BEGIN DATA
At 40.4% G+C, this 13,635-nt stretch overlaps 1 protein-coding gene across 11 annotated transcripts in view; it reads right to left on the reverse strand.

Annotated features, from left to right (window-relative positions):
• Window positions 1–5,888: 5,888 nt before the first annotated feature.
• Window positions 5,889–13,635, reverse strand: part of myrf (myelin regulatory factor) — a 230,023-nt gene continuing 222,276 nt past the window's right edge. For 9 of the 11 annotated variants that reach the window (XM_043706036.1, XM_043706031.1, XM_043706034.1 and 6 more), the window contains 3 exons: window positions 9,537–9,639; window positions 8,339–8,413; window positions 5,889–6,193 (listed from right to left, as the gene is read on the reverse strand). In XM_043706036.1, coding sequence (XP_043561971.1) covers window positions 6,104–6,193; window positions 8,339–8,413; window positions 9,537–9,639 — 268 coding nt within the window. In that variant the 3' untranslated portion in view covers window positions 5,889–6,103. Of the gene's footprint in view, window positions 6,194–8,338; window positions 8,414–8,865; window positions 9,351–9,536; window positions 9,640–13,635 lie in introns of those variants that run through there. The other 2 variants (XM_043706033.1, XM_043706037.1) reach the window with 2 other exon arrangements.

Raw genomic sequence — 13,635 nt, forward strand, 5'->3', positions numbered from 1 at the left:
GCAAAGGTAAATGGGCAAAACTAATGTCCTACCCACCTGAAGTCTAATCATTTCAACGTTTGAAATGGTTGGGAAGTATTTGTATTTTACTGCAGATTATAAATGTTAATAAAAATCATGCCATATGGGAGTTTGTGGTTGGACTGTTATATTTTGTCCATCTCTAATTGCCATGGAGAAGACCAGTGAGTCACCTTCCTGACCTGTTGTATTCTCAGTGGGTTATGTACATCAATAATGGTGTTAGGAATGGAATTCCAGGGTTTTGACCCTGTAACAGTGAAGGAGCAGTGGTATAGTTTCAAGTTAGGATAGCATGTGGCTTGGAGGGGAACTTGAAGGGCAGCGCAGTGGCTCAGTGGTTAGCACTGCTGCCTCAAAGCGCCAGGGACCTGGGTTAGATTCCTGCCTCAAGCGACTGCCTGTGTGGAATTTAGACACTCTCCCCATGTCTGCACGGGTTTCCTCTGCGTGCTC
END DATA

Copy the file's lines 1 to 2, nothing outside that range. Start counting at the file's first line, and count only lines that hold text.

At 40.4% G+C, this 13,635-nt stretch overlaps 1 protein-coding gene across 11 annotated transcripts in view; it reads right to left on the reverse strand.

Annotated features, from left to right (window-relative positions):